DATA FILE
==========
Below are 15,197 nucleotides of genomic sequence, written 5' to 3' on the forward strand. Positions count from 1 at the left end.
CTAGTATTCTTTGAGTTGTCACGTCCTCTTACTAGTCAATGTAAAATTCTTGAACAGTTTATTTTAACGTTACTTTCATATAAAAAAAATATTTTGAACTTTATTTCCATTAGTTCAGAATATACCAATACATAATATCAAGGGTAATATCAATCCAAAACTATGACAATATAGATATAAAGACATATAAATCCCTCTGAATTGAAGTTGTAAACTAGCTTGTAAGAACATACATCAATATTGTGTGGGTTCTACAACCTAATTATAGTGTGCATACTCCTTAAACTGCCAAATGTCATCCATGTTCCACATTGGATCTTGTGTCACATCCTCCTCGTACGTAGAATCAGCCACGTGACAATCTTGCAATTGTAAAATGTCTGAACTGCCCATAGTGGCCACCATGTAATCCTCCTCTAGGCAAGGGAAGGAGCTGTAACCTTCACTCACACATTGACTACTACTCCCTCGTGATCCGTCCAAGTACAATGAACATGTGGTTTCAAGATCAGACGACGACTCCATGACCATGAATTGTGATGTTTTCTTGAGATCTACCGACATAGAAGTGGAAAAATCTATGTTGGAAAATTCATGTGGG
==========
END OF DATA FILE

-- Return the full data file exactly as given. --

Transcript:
Below are 15,197 nucleotides of genomic sequence, written 5' to 3' on the forward strand. Positions count from 1 at the left end.
CTAGTATTCTTTGAGTTGTCACGTCCTCTTACTAGTCAATGTAAAATTCTTGAACAGTTTATTTTAACGTTACTTTCATATAAAAAAAATATTTTGAACTTTATTTCCATTAGTTCAGAATATACCAATACATAATATCAAGGGTAATATCAATCCAAAACTATGACAATATAGATATAAAGACATATAAATCCCTCTGAATTGAAGTTGTAAACTAGCTTGTAAGAACATACATCAATATTGTGTGGGTTCTACAACCTAATTATAGTGTGCATACTCCTTAAACTGCCAAATGTCATCCATGTTCCACATTGGATCTTGTGTCACATCCTCCTCGTACGTAGAATCAGCCACGTGACAATCTTGCAATTGTAAAATGTCTGAACTGCCCATAGTGGCCACCATGTAATCCTCCTCTAGGCAAGGGAAGGAGCTGTAACCTTCACTCACACATTGACTACTACTCCCTCGTGATCCGTCCAAGTACAATGAACATGTGGTTTCAAGATCAGACGACGACTCCATGACCATGAATTGTGATGTTTTCTTGAGATCTACCGACATAGAAGTGGAAAAATCTATGTTGGAAAATTCATGTGGG